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J Comput Assist Tomogr. 2002 Jan-Feb;26(1):13-20.

Respiratory bronchiolitis-associated interstitial lung disease: radiologic features with clinical and pathologic correlation.

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1
Department of Radiology, University of Colorado Health Sciences Center, Denver, CO 80262, USA.

Abstract

PURPOSE:

The purpose of this work was to describe the radiographic and CT findings in patients with respiratory bronchiolitis-associated interstitial lung disease (RB-ILD) and to correlate them with clinical, physiologic, and pathologic features.

METHOD:

RB-ILD was proved pathologically in all 21 patients. Sixteen (76%) patients were current smokers, and five (24%) patients were ex-smokers. The mean cigarette consumption was 38.7 pack-years. Chest radiographs and CT scans were semiquantitatively analyzed and correlated with clinical findings, physiologic measures, and a pathologic score of disease extent.

RESULTS:

The major radiographic findings were bronchial wall thickening in 16 patients (76%) and ground-glass opacity in 12 patients (57%). The predominant initial CT findings were central bronchial wall thickening (proximal to subsegmental bronchi) in 19 patients (90%), peripheral bronchial wall thickening (distal to subsegmental bronchi) in 18 patients (86%), centrilobular nodules in 15 patients (71%), and ground-glass opacity in 14 patients (67%), None of these CT findings had a significant zonal predominance. Other findings were upper lung predominant centrilobular emphysema (57%) and patchy areas of hypoattenuation (38%) with a lower lung predominance. Radiologic findings were similar in both current and ex-smokers. The amount of ground-glass opacity correlated inversely with arterial oxygen saturation ( r = -0.67, p = 0.04), and the areas of hypoattenuation correlated with alveolar-arterial oxygen gradient ( r = 0.56, p = 0.04). The extent of centrilobular nodules correlated with the extent of macrophages in respiratory bronchioles ( r = 0.53, p = 0.03) and with chronic inflammation of respiratory bronchioles ( r = 0.57, p = 0.02). The extent of ground-glass opacity correlated with the amount of macrophage accumulation in the alveoli and alveolar ducts ( r = 0.56, p < 0.01 and r = 0.54, p = 0.04, respectively). At follow-up CT after steroid treatment and smoking cessation, in nine patients, the extent of bronchial wall thickening, centrilobular nodules, and ground-glass opacity had decreased, but the areas of hypoattenuation had increased (p < 0.05).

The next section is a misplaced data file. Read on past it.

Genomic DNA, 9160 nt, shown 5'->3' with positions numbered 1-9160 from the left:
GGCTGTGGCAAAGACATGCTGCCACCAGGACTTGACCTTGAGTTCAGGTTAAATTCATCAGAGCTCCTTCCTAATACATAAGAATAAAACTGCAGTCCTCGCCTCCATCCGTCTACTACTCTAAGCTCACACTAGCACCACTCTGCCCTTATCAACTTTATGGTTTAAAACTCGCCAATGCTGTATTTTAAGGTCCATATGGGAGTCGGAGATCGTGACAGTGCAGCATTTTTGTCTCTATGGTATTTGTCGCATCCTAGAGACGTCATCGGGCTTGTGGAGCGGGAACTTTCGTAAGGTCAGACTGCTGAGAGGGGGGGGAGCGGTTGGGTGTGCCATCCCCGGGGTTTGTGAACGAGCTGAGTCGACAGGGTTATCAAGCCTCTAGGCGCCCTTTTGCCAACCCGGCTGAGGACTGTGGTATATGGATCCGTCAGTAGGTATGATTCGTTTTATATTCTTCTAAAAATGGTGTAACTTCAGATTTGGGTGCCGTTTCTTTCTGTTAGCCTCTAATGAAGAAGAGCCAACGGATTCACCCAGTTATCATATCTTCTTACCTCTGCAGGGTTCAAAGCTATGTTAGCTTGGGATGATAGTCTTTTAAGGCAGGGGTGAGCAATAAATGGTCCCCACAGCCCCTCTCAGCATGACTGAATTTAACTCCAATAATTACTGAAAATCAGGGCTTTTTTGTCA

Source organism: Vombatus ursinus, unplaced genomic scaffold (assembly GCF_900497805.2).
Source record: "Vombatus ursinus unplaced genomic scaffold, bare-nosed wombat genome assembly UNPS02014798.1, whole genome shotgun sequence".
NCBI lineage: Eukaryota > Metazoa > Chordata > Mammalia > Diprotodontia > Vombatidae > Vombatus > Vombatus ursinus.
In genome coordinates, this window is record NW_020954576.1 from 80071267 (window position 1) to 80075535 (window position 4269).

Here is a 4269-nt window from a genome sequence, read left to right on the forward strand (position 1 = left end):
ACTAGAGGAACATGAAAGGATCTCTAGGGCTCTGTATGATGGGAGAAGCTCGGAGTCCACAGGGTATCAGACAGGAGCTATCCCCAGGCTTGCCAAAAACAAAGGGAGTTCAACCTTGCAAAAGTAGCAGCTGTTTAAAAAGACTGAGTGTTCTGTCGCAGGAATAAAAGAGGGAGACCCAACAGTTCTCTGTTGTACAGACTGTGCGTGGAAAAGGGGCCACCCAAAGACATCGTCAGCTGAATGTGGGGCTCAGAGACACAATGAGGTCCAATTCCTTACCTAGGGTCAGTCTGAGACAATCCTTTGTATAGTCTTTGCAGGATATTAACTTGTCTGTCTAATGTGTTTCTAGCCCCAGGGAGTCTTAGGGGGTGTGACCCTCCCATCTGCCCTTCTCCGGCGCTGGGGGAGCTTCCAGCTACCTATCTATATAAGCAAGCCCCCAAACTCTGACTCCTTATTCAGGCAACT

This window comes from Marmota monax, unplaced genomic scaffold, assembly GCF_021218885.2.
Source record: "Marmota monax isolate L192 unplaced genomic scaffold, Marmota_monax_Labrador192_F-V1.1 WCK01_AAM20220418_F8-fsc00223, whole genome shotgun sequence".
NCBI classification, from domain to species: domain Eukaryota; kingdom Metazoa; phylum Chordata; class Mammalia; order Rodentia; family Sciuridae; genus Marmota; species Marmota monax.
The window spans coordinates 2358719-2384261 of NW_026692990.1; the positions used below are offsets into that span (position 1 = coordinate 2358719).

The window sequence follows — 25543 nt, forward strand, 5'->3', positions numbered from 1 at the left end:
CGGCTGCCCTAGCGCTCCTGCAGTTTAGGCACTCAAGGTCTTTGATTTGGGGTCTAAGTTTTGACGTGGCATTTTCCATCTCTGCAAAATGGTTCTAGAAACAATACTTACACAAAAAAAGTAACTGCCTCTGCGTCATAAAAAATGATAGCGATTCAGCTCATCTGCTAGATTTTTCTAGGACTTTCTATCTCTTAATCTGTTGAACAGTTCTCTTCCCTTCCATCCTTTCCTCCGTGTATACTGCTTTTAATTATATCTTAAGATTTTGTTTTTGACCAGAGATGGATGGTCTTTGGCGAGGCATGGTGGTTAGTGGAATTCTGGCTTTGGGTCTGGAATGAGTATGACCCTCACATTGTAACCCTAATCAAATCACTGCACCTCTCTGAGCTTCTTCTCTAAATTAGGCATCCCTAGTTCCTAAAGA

CONCLUSION:

The CT findings of RB-ILD are centrilobular nodules, ground-glass opacity, and air trapping. These radiologic features, in patients with a history of heavy cigarette smoking, may differentiate RB-ILD from other interstitial lung diseases.

[Indexed for MEDLINE]

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